Delhi High Court Upholds the Constitutionality of Rules Relating to Tariff Schemes of Copyright Societies Under the Copyright Rules, 2013

In a rather detailed judgment dated May 28th, 2018, a Division Bench of the Delhi High Court has upheld the constitutionality of certain provisions of the Copyright Rules, 2013 in the matter of Anand Bhushan & Ors. v. Union of India.

To give a brief background: In 2013, a writ petition was filed in the Delhi High Court by Mr. Anand Bhushan of M/s Pitambar Publishing Co. Pvt. Ltd. challenging certain provisions of the Copyright Act, 1957, as amended by the Copyright Amendment Act, 2012 (“Act”) and Copyright Rules, 2013, as being violative of Articles 14 and 19 of the Constitution of India. The scope of the constitutional challenge was eventually narrowed down to Rules 56(3), 56(4), 56(5), 56(6), 57(5), and Rule 61(5) of the Copyright Rules, as the matter progressed.

Section 78 of the Copyright Act, 1957 empowers the Central Government to make rules for carrying out the purpose of the Act. In exercise of this power conferred on it by the Act, the Central Government enacted the Copyright Rules, 2013. Rule 56 lays down the manner in which copyright societies shall frame their tariff scheme, Rule 57 lays down the manner in which an appeal in respect of a tariff scheme can be made before the Copyright Board and Rule 61(5) states that every member of the copyright society shall have equal voting rights in General Body meetings.

In respect of the challenges to Rules 56(3), 56(4), 56(5) & 56(6) (“said Rules”), the Petitioners submitted that where the Amendment Act 2012 under Section 33A gives the Copyright Board a limited corrective or provisional power in respect of the tariffs of Copyright Societies; the said Rules effectively confer upon the Copyright Board roving powers to regulate and interfere suo moto with every aspect of the tariff fixation. They further submitted that the Copyright Society is wholly competent to fix its own tariff under Section 35 of the Act.

The Respondent submitted that Section 33A of the Act which provides for a tariff scheme for Copyright Societies; introduces a system of transparency in respect of fixation, collection and distribution of royalty by such societies. The objective of this proposal is to allow scrutiny of tariff scheme of Copyright Societies by the Copyright Board on receipt of appeals from any aggrieved party to make the user of works to continue to pay royalties, pending the appeal before the Copyright Board. They further submitted that the Copyright Board does not take away the right of the right holders to fix royalties, but merely removes any unreasonable element, anomaly or inconsistency therein.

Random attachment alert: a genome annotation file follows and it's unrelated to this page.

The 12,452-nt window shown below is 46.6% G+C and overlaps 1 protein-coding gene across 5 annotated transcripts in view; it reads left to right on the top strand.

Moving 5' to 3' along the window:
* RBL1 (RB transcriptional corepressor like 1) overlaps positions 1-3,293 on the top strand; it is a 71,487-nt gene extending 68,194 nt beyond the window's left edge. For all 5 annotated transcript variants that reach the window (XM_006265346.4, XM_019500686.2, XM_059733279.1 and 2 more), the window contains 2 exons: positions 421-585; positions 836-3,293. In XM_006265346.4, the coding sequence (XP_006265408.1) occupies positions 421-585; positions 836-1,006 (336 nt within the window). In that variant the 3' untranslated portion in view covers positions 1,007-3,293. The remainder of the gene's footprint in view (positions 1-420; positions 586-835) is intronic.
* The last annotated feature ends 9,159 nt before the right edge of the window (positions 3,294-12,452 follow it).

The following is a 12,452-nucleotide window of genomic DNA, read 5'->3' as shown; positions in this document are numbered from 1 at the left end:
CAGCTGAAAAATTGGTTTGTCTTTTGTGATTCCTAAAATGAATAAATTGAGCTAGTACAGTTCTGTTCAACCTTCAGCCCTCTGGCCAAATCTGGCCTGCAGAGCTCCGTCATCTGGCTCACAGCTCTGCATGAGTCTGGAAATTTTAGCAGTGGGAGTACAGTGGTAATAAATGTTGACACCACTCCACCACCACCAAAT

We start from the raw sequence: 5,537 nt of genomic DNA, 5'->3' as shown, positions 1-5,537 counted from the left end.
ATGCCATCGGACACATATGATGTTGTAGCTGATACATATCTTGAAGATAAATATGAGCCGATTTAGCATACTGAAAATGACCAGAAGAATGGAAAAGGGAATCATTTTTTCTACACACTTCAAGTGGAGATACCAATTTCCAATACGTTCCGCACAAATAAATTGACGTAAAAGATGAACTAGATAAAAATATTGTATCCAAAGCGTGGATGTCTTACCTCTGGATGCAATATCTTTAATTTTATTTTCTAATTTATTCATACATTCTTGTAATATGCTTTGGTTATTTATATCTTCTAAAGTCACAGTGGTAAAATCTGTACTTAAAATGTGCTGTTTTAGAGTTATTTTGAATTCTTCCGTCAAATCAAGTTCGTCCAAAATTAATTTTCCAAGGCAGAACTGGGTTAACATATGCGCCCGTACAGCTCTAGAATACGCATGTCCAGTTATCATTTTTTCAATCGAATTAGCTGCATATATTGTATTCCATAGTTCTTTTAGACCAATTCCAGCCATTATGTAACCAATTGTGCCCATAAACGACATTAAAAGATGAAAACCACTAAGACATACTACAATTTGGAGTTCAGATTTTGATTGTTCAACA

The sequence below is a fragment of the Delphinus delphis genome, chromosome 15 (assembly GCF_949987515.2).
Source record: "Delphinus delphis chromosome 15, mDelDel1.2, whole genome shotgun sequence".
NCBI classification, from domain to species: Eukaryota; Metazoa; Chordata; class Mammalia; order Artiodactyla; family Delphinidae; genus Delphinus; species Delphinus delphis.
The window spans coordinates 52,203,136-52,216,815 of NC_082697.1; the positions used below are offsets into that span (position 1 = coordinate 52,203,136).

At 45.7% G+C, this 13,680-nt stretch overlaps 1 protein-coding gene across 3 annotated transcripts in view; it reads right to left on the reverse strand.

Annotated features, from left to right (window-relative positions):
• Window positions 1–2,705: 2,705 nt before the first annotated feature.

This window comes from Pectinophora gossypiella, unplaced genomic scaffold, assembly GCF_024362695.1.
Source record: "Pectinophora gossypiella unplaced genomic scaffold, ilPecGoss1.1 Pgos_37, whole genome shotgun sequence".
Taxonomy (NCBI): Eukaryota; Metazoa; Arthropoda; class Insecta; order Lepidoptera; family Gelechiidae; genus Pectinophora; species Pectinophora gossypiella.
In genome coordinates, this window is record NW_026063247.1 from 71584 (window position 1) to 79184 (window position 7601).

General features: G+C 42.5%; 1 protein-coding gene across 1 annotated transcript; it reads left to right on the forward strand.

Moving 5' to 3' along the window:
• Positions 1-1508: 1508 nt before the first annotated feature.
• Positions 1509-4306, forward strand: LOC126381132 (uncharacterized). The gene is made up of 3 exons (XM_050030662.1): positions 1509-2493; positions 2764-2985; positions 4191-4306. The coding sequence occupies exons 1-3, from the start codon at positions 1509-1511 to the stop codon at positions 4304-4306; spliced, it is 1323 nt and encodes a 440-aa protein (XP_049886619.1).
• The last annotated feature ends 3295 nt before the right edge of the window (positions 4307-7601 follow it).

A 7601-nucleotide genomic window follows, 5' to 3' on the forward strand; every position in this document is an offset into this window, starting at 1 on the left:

The Petitioners urged that the said Rules are in conflict with the statutory mandate of Section 33A of the Act and violate the same.

After a careful consideration of the relevant provisions under the Act and the Copyright Rules, 2013 as well as the precedents relied upon by the Parties, the Court observed that the object and purpose behind sub-section (2) of Section 33A of the Act was to confer power upon the Copyright Board to make enquiry as may be necessary and to decide whether the tariff fixed by the Copyright Society has an ‘unreasonable element’, ‘anomaly’ or ‘inconsistency’ therein and held that it would not like to curtail or water down the scope and ambit of language employed and adopted, given the importance to the Copyright Board for the said purpose. The expression “unreasonable element”, would have to be interpreted and examined by the Copyright Board in facts of the given case.

With respect to Rules 56(3), 56(4), 56(5) & 56(6), the Court was of the opinion that the said Rules do not in any way run counter to or defeat the right of the Copyright Society to fix and claim reasonable tariff; but merely ensure that the copyright societies publish tariff schemes that have some form of uniformity and consistency for the users to be able to understand and appreciate them. The Court observed that, “We are of the opinion that the Rules do not negate the principal enactment and it cannot be said that they are repugnant to or in derogation of the object and purpose, the principal enactment seeks to achieve.”

The Court dismissed the writ petition and concluded by stating, “Impugned Rules do not bring into existence or create substantive rights or obligation not contemplated and beyond what is envisaged and postulated by the provisions of the Act itself.”

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